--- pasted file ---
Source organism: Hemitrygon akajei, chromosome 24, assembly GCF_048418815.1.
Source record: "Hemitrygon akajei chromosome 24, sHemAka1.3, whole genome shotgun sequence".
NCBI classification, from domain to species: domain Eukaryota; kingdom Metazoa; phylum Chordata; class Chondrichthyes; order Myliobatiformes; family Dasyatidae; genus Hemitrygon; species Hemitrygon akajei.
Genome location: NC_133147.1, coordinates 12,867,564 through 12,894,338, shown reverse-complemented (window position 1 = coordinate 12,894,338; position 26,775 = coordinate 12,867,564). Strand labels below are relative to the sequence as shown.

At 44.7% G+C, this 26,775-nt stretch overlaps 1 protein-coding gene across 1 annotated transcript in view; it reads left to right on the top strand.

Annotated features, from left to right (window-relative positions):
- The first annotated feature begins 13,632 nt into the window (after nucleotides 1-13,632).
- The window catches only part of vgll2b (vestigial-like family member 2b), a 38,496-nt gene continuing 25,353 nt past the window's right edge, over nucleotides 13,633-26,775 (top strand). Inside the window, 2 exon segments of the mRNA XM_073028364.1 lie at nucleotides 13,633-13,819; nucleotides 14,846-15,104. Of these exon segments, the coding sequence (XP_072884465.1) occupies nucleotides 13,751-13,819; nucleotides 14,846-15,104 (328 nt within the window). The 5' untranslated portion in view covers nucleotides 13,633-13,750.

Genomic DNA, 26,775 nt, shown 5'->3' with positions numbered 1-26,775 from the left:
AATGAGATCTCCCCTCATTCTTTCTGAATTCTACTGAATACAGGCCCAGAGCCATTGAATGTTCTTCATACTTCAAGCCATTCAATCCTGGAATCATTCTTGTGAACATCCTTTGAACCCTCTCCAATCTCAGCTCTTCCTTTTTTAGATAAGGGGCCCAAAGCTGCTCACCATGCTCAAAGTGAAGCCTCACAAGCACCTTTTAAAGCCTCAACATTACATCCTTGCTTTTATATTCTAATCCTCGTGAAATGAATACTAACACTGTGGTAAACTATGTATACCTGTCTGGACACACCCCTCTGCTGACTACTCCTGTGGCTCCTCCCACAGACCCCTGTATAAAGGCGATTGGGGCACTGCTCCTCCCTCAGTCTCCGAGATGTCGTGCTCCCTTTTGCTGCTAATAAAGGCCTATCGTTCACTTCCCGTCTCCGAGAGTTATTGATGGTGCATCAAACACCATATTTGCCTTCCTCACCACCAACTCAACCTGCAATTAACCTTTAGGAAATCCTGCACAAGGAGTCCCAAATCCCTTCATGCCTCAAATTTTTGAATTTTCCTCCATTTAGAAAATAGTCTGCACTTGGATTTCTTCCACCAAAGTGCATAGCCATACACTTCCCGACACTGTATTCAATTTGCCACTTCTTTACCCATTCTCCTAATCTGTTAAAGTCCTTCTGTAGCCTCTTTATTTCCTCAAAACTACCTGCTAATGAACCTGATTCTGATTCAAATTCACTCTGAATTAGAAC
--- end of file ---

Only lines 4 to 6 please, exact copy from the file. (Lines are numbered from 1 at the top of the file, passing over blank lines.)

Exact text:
Genome location: NC_133147.1, coordinates 12,867,564 through 12,894,338, shown reverse-complemented (window position 1 = coordinate 12,894,338; position 26,775 = coordinate 12,867,564). Strand labels below are relative to the sequence as shown.

At 44.7% G+C, this 26,775-nt stretch overlaps 1 protein-coding gene across 1 annotated transcript in view; it reads left to right on the top strand.

Annotated features, from left to right (window-relative positions):